Thursday, June 2, 2011

It's Murda.

Living off base has some distinct advantages, like being able to walk to the 24-hour Japanese grocery store, the train station, a Japanese version of Denny's with a 200 yen ($2.50) beverage bar (non-alcoholic, you lushes), a sushi-go-round, a Japanese version of Michaels called "Craft Heart" and so much more!

Yet, there are drawbacks. I've always considered myself an environmentalist (it only makes sense, right?), I definitely don't litter, and my mom always taught us to use the recycling box as kids. Joe and I really stepped things up when we moved to Germany and our apartment had a garbage sorting area where you split things into biodegradable (food waste), paper, and plastic. Then you save up your glass bottles and take them down the street to throw them in appropriate bins for their color.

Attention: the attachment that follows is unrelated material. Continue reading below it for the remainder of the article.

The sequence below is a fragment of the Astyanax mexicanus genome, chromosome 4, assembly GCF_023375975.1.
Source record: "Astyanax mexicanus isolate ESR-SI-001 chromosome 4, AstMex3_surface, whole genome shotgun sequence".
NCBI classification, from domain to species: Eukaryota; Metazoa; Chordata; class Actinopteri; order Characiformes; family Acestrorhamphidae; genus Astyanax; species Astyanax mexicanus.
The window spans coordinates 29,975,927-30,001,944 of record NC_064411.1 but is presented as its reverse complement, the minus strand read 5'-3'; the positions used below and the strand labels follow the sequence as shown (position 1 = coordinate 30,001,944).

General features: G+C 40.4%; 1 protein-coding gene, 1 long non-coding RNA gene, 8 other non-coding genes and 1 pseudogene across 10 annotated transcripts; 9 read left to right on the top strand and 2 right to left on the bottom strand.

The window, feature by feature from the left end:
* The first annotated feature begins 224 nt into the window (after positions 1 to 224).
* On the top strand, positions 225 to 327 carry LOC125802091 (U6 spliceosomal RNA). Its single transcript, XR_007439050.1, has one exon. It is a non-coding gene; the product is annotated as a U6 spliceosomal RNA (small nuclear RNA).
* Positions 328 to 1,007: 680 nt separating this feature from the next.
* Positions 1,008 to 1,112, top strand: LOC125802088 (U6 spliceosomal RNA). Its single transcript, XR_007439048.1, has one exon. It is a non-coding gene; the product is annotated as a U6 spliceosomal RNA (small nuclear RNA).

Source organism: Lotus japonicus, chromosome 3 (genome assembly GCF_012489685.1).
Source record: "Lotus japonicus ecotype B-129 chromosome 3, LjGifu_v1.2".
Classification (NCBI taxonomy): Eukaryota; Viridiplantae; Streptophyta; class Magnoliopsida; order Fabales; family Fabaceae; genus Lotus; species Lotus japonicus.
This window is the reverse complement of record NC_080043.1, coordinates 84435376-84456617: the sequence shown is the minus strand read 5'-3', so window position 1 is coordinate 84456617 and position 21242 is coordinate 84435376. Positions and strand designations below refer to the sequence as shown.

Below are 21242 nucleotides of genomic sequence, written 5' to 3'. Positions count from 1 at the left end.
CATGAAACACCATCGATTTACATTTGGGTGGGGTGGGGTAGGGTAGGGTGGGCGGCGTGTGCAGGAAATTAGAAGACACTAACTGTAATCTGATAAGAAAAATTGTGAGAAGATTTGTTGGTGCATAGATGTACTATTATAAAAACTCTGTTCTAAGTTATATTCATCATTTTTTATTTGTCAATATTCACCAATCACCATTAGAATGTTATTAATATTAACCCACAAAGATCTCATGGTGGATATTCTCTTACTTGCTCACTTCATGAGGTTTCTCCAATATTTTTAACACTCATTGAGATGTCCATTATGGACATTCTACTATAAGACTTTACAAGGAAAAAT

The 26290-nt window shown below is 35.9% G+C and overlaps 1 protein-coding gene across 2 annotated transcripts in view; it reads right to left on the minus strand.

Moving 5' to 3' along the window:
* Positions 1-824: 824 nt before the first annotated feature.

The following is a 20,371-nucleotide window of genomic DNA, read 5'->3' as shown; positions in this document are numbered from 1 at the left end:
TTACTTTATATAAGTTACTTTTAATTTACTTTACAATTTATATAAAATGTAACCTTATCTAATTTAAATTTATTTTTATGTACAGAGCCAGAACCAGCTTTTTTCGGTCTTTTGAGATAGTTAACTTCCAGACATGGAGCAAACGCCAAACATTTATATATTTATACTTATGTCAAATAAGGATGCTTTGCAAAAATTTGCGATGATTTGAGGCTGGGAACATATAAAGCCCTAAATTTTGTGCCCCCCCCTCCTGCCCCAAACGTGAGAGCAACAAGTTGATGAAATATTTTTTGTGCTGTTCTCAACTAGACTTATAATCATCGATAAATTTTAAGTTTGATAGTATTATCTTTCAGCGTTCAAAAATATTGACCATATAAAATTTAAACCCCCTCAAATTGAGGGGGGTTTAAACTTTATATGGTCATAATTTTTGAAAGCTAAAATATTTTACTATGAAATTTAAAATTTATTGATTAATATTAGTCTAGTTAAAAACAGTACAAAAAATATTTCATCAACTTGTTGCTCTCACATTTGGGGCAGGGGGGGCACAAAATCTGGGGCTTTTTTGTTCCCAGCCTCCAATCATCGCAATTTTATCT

So I thought I was ready for the Japanese recycling system, but I was wrong. First of all, we have garbage pick-up five days a week. When we moved in, we got a calendar with a different color for every day and a somewhat crude English translation with it. The good: the "combustibles" are collected twice a week. This includes food waste, kleenex, etc. However, there are different pick-up days for cardboard and white paper. The plastics are divided into PET plastics (specially marked as recyclable) and all other kinds of plastic. There is no such thing as restmüll here in Japan. I would remember this word as being basically "the rest" after you recycle what you can. Every single thing here has its specific day in the month to be collected!

The problem with this arises when you (ahem, when WE) are moving into a new house and are buying things off the internet to organize your new life. This means our subtle recycling area is actually an overflowing monstrosity of cardboard boxes, packaging peanuts, the accompanying plastic packaging, and the paper filler inside! 

I'm still trying to whittle away at this project but in the meantime, it's murda.

/my uptown problems 

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